HOPE (Human Organ Printing Era)

  • Carla Moris profile
    Carla Moris
    1 May 2016 - updated 2 years ago
    Total votes: 4

Contribution received to the FET Flagships consultation: HOPE (Human Organ Printing Era)

Authors: International Society for Biofabrication

Reporter: Jos Malda - University Medical Center Utrecht

You can add your comments on this topic at:  https://ec.europa.eu/futurium/en/content/hope-human-organ-printing-era

Every day, an average of 16 people die in Europe and 22 in the US due to shortage of donor human organs. Our vision is to solve, once and forever, this shortage of organs for transplantation. To do this, we need to transform traditional surgical practice by inventing robotic bioprinting and integrating information communication technologies to provide a customisable implant that is robust and successful. Since the first human organ (kidney) transplantation in 1954 (Josephe Murray, Nobel Prize 1990), considerable research efforts have been committed to finding alternatives to treat the millions who are dying while waiting for donor organs. The challenge is not trivial and many avenues have been explored. In particular, xenogenic and allogeneic grafts have been exhaustively investigated and while human donor tissue is used in combination with immunotherapy, there are still more patients waiting for donor tissue than the ones who are being cured.

We aim to deliver what tissue engineering promised in the 1990s; a real-world solution to the challenges faced by people on waiting lists for organs. Our team believes that the post-diagnosis period is a time of action rather than acquiescence. Using the patient’s own cells and anatomy to generate an information signal, an artificial tissue/organ – such as kidney, liver or pancreas – will be fabricated using a fully automated bioreactor system. The use of 3D bioprinting, which was by itself recently classified by Gartner Inc. as an information technology, is central to our approach to precisely build known cellular constructs that are fully vascularized. This approach will, besides better engineered tissues and organs also yield valuable personalised in vitro 3D test models. The assembly line of the 3D bioprinted tissue or organ replacements will be incorporated into a bio-factory, located on site at the hospital where the transplantation takes place. It is our opinion that the generation of this personalised, highly complex product, would only be possible with effective imaging and information communication technology systems. Moreover, these developments will also fuel the development of the mass-personalisation of test- and prognostic-models.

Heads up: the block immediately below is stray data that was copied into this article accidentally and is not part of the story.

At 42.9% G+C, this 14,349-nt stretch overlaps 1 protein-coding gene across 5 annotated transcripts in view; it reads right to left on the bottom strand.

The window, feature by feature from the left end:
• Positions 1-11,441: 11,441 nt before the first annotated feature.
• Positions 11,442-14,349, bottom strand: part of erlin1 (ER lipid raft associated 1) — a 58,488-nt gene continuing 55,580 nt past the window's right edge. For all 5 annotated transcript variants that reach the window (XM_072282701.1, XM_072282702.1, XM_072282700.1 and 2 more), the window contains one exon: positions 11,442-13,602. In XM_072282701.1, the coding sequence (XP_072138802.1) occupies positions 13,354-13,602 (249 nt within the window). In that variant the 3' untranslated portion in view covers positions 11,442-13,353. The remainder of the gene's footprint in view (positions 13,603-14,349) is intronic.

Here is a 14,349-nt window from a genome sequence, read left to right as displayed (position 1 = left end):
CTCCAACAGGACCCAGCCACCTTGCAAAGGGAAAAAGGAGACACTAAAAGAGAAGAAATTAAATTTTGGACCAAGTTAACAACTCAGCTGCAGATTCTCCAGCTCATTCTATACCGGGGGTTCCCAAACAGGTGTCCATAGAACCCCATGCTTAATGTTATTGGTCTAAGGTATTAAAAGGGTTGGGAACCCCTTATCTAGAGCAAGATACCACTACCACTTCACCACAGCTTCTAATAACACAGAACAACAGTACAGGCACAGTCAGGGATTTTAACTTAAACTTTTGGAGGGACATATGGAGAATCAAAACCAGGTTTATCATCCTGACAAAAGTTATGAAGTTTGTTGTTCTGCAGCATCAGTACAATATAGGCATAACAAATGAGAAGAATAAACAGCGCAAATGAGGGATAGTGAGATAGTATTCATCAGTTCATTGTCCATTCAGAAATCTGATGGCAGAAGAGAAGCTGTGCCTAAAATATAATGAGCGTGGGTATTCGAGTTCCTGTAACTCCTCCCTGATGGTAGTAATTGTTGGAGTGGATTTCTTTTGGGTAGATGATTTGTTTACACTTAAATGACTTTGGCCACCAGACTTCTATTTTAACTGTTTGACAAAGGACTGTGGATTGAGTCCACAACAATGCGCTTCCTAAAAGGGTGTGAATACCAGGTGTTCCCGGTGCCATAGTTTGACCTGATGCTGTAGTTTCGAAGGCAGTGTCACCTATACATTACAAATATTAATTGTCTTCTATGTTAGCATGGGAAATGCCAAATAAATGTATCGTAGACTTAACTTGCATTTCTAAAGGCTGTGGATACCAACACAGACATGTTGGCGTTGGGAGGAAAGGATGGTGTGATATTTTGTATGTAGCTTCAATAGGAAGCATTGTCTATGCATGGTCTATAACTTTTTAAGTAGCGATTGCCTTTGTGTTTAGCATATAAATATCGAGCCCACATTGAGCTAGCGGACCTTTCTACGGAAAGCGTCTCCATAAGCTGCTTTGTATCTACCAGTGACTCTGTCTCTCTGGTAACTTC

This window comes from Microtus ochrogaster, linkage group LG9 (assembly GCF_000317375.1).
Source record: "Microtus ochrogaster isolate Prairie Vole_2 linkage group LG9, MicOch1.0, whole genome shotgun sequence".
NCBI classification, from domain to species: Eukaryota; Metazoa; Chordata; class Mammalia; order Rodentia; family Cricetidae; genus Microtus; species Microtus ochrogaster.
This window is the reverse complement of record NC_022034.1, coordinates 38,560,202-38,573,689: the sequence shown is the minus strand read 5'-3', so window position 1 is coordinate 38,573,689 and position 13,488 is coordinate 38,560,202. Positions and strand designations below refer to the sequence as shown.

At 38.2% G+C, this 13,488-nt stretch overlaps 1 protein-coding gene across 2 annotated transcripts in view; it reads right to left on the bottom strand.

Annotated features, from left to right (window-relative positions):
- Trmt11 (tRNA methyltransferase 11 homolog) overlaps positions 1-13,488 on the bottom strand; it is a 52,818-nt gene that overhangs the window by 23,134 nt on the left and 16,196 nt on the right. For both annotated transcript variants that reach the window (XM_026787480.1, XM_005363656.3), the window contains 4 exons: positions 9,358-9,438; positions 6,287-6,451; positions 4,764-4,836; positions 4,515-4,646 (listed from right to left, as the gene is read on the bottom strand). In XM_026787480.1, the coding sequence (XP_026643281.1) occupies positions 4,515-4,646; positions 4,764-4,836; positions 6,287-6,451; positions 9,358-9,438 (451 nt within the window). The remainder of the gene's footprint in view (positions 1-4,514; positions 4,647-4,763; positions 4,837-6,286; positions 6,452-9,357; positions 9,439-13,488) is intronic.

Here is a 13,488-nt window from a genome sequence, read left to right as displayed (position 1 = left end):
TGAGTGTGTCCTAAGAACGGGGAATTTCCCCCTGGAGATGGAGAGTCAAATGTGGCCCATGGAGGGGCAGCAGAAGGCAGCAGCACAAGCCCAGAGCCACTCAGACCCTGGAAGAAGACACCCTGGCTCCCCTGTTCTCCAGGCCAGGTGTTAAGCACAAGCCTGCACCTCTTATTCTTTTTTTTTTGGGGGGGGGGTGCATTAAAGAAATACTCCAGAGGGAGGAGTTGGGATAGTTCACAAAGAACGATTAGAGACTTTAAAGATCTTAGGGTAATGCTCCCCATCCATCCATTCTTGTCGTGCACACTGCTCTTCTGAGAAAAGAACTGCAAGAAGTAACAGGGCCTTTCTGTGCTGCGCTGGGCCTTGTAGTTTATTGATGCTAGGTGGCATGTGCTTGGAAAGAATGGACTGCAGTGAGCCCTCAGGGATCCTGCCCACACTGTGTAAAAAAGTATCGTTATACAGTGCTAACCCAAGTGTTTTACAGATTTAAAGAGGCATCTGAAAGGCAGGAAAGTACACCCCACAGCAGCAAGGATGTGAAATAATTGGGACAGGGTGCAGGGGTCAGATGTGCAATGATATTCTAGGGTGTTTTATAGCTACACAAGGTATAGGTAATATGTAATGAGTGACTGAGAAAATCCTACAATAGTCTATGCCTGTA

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You can add your comments on this topic at:  https://ec.europa.eu/futurium/en/content/hope-human-organ-printing-era